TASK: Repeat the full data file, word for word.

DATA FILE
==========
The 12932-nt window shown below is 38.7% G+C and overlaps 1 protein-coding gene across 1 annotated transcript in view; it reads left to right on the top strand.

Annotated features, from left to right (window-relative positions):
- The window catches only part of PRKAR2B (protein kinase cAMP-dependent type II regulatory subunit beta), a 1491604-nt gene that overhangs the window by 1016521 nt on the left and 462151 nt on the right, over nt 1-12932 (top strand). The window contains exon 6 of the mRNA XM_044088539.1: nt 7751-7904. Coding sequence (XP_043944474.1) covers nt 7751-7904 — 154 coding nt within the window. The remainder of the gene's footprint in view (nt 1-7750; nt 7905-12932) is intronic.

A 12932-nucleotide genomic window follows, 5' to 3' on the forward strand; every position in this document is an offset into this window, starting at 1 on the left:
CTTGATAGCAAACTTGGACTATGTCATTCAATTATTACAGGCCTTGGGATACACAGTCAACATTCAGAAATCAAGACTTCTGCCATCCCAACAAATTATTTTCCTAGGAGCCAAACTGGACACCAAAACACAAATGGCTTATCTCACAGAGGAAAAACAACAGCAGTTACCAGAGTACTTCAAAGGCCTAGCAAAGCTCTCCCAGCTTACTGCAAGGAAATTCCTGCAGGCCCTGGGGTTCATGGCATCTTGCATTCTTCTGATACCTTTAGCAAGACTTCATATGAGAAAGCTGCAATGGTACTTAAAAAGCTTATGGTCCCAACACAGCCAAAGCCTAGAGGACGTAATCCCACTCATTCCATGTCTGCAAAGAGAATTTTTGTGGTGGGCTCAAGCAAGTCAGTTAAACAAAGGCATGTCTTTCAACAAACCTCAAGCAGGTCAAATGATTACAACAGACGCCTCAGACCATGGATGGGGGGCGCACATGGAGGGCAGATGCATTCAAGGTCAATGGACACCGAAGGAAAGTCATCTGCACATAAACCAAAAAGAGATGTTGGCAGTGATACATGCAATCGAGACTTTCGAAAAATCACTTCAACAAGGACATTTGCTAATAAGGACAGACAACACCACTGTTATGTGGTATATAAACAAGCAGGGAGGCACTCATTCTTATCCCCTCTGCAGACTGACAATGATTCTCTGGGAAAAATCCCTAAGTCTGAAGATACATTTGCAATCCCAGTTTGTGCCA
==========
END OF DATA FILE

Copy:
The 12932-nt window shown below is 38.7% G+C and overlaps 1 protein-coding gene across 1 annotated transcript in view; it reads left to right on the top strand.

Annotated features, from left to right (window-relative positions):
- The window catches only part of PRKAR2B (protein kinase cAMP-dependent type II regulatory subunit beta), a 1491604-nt gene that overhangs the window by 1016521 nt on the left and 462151 nt on the right, over nt 1-12932 (top strand). The window contains exon 6 of the mRNA XM_044088539.1: nt 7751-7904. Coding sequence (XP_043944474.1) covers nt 7751-7904 — 154 coding nt within the window. The remainder of the gene's footprint in view (nt 1-7750; nt 7905-12932) is intronic.

A 12932-nucleotide genomic window follows, 5' to 3' on the forward strand; every position in this document is an offset into this window, starting at 1 on the left:
CTTGATAGCAAACTTGGACTATGTCATTCAATTATTACAGGCCTTGGGATACACAGTCAACATTCAGAAATCAAGACTTCTGCCATCCCAACAAATTATTTTCCTAGGAGCCAAACTGGACACCAAAACACAAATGGCTTATCTCACAGAGGAAAAACAACAGCAGTTACCAGAGTACTTCAAAGGCCTAGCAAAGCTCTCCCAGCTTACTGCAAGGAAATTCCTGCAGGCCCTGGGGTTCATGGCATCTTGCATTCTTCTGATACCTTTAGCAAGACTTCATATGAGAAAGCTGCAATGGTACTTAAAAAGCTTATGGTCCCAACACAGCCAAAGCCTAGAGGACGTAATCCCACTCATTCCATGTCTGCAAAGAGAATTTTTGTGGTGGGCTCAAGCAAGTCAGTTAAACAAAGGCATGTCTTTCAACAAACCTCAAGCAGGTCAAATGATTACAACAGACGCCTCAGACCATGGATGGGGGGCGCACATGGAGGGCAGATGCATTCAAGGTCAATGGACACCGAAGGAAAGTCATCTGCACATAAACCAAAAAGAGATGTTGGCAGTGATACATGCAATCGAGACTTTCGAAAAATCACTTCAACAAGGACATTTGCTAATAAGGACAGACAACACCACTGTTATGTGGTATATAAACAAGCAGGGAGGCACTCATTCTTATCCCCTCTGCAGACTGACAATGATTCTCTGGGAAAAATCCCTAAGTCTGAAGATACATTTGCAATCCCAGTTTGTGCCA